Now that we’re well into February, chances are many of your employees have already dropped some of their New Year’s resolutions to improve their health. After all, it’s easy to set a goal, but it can be difficult to stick with it -- especially if it’s unrealistic.
People often set health-related goals for the new year -- and employers can help them keep them throughout the year. Here’s how.
Make it a Group Effort
It can be easier to stick to goals when you have support, and enlisting co-workers is one way to do that. “Encourage group weight loss or walking challenges,” says Vince Han, CEO of Coach Alba. “When an employee joins a challenge, they are publicly declaring a goal to be more healthy. Public declarations help people stick with their goal. Group experiences are also proven to be a big contributor to helping people to stick to it.”
Consider Setting Challenges
Pitting departments or teams against each other to take a certain number of steps in a month or lose a certain amount of weight can help as well, Han says. “Challenges naturally bring out the competitor in people which translates into a greater likelihood of sticking with it.”
Provide Some Inspiration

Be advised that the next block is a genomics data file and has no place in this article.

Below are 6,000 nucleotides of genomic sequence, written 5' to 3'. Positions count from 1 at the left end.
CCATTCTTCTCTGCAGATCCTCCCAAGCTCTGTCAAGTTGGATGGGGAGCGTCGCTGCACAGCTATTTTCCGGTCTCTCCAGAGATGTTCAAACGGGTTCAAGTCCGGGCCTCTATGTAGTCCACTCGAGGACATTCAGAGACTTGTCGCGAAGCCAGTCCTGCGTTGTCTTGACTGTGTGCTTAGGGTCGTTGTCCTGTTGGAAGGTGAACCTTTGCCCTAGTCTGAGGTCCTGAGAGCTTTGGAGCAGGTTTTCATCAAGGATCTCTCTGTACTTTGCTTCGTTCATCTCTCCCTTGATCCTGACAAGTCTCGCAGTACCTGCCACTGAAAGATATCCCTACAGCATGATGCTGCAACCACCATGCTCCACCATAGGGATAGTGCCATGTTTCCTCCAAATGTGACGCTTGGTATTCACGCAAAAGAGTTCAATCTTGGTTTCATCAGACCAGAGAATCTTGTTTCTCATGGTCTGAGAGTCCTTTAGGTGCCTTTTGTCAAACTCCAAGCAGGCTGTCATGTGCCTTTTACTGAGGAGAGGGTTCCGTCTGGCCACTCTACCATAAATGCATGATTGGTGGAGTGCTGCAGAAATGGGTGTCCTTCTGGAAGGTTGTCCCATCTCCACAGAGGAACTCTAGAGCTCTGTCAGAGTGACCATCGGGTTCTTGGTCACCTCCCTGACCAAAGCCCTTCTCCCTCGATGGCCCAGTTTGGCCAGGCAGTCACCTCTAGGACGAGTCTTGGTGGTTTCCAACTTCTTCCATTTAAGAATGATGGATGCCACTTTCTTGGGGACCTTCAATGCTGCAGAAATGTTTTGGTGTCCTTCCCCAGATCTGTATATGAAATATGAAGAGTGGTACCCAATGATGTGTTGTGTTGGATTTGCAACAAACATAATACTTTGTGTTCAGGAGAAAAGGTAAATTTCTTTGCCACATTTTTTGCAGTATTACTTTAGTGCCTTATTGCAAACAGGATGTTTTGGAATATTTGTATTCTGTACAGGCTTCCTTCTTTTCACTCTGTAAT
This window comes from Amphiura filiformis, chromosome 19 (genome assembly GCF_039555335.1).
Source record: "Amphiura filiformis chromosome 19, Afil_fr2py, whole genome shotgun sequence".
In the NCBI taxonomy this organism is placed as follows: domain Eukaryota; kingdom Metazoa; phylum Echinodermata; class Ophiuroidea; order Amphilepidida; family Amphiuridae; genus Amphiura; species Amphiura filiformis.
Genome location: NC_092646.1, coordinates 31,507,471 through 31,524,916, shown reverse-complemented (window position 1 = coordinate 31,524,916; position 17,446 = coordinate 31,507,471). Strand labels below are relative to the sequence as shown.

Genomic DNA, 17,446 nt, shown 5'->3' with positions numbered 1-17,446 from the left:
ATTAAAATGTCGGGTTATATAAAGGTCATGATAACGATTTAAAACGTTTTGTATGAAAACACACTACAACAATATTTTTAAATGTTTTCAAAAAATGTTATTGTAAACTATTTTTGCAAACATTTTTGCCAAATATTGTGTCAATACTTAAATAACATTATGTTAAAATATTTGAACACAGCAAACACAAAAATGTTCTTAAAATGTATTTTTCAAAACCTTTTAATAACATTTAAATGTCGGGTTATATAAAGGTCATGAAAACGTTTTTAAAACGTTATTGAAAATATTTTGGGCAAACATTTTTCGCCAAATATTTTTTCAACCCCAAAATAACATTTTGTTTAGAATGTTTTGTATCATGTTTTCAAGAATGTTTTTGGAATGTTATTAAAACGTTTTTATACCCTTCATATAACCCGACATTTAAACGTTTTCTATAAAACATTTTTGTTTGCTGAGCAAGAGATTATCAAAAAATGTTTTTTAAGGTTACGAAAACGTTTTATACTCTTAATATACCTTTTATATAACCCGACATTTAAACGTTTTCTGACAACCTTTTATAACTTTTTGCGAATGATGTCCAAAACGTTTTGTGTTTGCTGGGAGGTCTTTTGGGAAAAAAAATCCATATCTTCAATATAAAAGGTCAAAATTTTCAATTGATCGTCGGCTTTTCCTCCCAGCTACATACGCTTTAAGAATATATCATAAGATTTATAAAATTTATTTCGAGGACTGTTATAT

Making it clear to employees that change is possible can get employees on the right track, Han says. Give them a list of achievable goals, such as walking a certain amount of time per day. “Many times, people have the desire for change but don't have a good idea of where to begin, and thinking about it can feel overwhelming. By providing a list of examples, it makes the decision-making process a lot easier for many people.”
Consider Outcome-Based Incentives
Johnette van Eeden, CEO of Star Wellness, advises creating a wellness program with outcome-based incentives. “This would mean employees would buy health insurance like car insurance, where healthier employees pay less,” she says.
It’s important to remember that guidance was recently issued on outcomes-based wellness programs that are tied to health insurance. The programs must be designed with health-promotion or disease-prevention in mind, and if employees don’t meet the standard there must be alternative means for them to qualify for the reward. For example, employees who have normal cholesterol levels may have a lower premium as a reward, and those with high levels may receive the reward after completing a seminar or class.
Knowledge is power when it comes to wellness, so make sure your employees have the information they need to make smart decisions about their health. Empower them with literature about nutrition and exercise, create displays or bulletin boards that track departments’ progress, and keep them informed about other ways they can keep their goals on track.
“Implement a ‘know your numbers’ campaign so employees are better educated on what a healthy level or weight is for them,” suggests van Eeden, and provide action steps that can help employees reach their goals.
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